Afraid of being beaten for releasing the wild man, the boy accompanies him back to the woods, and a complex series of adventures ensues. By the end of the tale, a number of years have passed. At the very end, a stately King appears at the boy's marriage-feast and says, "I am Iron Hans, and was by enchantment a wild man, but you have set me free; all the treasures which I possess, shall be your property."

Bly was greatly influenced by the psychological theories of Carl Jung (1875–1961). Jungian analysis of fairy tales seeks to relate their events to recurrent or universal aspects of human feeling called "archetypes." Thus, Bly interprets the golden ball in the story as "that unity of personality we had as children—a kind of radiance, or wholeness" that is lost as we approach adulthood. He then argues that a man can recover this sense of wholeness in its proper adult-male form only by separating from his mother (stealing the key from under her pillow) and freeing the wild man within himself—in story terms, by letting Iron John out of his cage and going off with him to the forest. This "wild" self is not, in Bly's system, an uncontrolled, vicious, or evil self, but an instinctive one—a peculiarly male psychological mode that Bly calls the "deep masculine." Recovery of right relationship with the deep masculine or Wild Man self might, Bly teaches, occur at any time of life, not necessarily in youth.


[This text has been suppressed due to author restrictions]

[This text has been suppressed due to author restrictions]


Because of Iron John's emphasis on maleness and Bly's involvement in the "men's movement," some writers have interpreted him as antifeminist or male supremacist. However, this is inaccurate. Bly claims, rather, that women and men have distinctive forms of deep psychology; consequently (he says), girls need to be initiated into the distinctively female form of wholeness by women, boys into the distinctively male form of wholeness by men. Properly initiated or grown-up men and women can then relate successfully to each other as partners. (Recall that Iron John reappears at the end of the fairy tale to bless the marriage feast.) Yet proper initiation is rare for men, Bly argues, leading to imbalanced men and defective relationships. Bly's concerns are not limited to male figures such as Iron John: some of his earliest writing on mythological and fairytale figures was devoted not to the Wild Man but the Great Goddess. By 2006, Bly had hosted thirty-one annual conferences devoted to interpretation of the Great Goddess or Great Mother figure in religion, mythology, and literature (broadened, in later years, to include "the Great Mother and the New Father").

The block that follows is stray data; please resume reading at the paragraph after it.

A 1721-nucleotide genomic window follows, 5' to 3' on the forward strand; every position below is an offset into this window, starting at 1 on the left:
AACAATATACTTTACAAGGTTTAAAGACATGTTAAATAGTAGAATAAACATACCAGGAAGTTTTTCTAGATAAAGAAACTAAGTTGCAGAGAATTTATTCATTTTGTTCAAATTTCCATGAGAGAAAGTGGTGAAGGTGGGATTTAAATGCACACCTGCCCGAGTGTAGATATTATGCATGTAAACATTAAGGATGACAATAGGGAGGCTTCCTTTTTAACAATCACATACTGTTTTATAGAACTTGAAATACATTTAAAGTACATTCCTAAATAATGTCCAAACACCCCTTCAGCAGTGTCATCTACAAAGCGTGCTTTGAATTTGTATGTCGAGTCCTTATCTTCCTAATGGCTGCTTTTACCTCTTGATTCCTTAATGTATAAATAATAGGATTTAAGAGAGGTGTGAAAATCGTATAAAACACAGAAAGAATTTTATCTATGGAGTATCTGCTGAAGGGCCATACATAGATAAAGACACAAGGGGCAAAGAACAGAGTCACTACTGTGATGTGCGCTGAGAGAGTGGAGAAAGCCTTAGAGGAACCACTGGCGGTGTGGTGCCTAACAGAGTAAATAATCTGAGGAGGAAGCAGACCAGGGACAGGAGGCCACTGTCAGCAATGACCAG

Iron John enhanced Bly's not-entirely-willing status as an intellectual leader of the men's movement, a very loosely related set of efforts to further male self-understanding that developed starting in the late 1980s. The men's movement includes groups as diverse as the evangelical Christian "Promise Keepers," mythopoetic drumming circles, and father's-rights advocates.



"Interview with Robert Bly." M.E.N. Magazine (November 1995). 〈〉 (accessed March 27, 2006).

Websites "Robert Bly's 32nd Annual Conference on the Great Mother and the New Father." 〈〉 (accessed March 27, 2006). 〈〉 (accessed March 27, 2006).